SAN FRANCISCO — Half a century after a notorious prison escape from Alcatraz Island, the FBI has created replicas of decoy heads that inmates used to distract guards from a plan that still captivates researchers and tourists.

Authorities on Thursday unveiled 3D-printed copies of the decoys that inmates Frank Morris and John and Clarence Anglin constructed with soap, plaster and human hair.

Morris and the Anglin brothers placed the decoys in their beds and climbed through a wall to escape the island prison in San Francisco Bay. The men were never found.

Inmate Clayton West also created a head but never made it out of the maximum-security prison that housed dangerous criminals like Al Capone and offenders with a history of escaping.

Authorities said they made the replicas to share with the public because the original decoys are fragile and are evidence in the still-open investigation into the escape by the U.S. Marshals Service.

"We understand the original items can't be out here — they've got to be archived," said John F. Bennett, FBI special agent in charge in San Francisco. "But we recognize that those items are also part of the rich and historic fabric and the landmark of this city."

Bennett said a team from the FBI's laboratory in Quantico, Virginia, traveled to San Francisco to scan the original decoys. Employees at the lab donated their own hair to accurately re-create the original masks, which included human hair that the inmates had collected from the prison barber shop.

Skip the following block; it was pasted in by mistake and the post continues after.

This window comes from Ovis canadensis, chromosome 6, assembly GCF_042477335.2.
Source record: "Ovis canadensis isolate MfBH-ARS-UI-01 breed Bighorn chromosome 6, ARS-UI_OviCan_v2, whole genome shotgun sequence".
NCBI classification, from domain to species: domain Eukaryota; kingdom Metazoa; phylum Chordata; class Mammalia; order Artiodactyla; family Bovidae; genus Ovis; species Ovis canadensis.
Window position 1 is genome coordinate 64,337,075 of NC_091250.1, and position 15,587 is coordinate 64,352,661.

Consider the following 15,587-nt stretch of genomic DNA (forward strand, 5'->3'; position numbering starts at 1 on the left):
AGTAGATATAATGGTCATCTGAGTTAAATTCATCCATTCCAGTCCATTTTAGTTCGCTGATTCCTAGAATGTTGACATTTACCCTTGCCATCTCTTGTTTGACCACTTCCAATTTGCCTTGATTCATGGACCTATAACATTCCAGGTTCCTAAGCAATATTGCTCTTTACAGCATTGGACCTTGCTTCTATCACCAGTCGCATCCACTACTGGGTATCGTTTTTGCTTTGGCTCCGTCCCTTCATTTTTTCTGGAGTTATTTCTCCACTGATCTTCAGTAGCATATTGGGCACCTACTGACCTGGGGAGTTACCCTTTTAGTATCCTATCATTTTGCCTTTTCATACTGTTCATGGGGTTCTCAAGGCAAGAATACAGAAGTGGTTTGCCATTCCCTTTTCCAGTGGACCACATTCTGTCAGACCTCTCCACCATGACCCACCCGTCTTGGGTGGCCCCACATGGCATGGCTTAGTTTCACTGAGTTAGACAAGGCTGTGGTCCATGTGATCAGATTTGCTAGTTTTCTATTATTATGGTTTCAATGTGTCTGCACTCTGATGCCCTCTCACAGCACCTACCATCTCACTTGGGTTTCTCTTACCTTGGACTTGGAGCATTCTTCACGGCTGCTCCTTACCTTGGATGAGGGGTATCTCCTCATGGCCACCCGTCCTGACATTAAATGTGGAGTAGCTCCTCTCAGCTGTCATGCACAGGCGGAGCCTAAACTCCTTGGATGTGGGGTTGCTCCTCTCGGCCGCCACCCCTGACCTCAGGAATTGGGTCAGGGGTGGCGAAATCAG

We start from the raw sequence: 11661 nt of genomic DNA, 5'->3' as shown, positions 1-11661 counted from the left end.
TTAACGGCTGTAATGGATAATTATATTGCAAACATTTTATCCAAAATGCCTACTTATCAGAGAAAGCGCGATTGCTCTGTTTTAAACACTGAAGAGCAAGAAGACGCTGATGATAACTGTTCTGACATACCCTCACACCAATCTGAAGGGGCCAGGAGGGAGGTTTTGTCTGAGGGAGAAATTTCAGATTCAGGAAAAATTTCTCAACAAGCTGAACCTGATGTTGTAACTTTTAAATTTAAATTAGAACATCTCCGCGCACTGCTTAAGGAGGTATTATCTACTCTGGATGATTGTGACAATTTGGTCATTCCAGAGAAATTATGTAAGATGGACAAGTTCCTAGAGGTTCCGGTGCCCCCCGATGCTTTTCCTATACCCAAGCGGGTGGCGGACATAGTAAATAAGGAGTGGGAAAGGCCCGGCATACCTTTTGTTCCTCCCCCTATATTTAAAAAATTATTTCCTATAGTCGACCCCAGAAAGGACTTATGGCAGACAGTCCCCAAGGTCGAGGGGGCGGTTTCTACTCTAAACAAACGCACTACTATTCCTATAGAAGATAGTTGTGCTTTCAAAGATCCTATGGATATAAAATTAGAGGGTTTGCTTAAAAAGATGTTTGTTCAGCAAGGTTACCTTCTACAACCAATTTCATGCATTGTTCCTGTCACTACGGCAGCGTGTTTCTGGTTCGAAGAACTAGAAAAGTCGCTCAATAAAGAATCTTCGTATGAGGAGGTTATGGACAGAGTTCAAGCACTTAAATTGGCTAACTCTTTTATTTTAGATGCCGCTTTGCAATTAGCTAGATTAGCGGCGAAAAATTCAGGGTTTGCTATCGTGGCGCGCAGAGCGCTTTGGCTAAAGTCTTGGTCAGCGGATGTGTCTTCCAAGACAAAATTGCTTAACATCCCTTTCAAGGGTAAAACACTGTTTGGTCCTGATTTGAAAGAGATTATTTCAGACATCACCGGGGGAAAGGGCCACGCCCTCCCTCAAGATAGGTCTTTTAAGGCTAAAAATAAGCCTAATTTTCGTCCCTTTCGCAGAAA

"The hair and the paint on here is exactly what the prisoners did," Bennett said, showing the replicas brought to the island in black, waterproof cases.

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The FBI investigated the prison break — which was featured in the 1979 movie "Escape from Alcatraz" starring Clint Eastwood — for 17 years before it was turned over to the Marshals Service.

Now, Alcatraz visitors can see models of the heads on display that were used in the movie. The FBI hopes the public will soon be able to view the agency's replicas, which were unveiled to some media outlets along with "Wanted" signs for the long-escaped inmates.

Authorities are investigating any and all credible leads, said Don O'Keefe, U.S. marshal for the Northern District of California.

"Some may believe that we're chasing shadows, but our efforts are meant not just to perform due diligence, but to be a warning to other fugitives, that U.S. Marshals don't give up because of the passing of time," he said in a statement.

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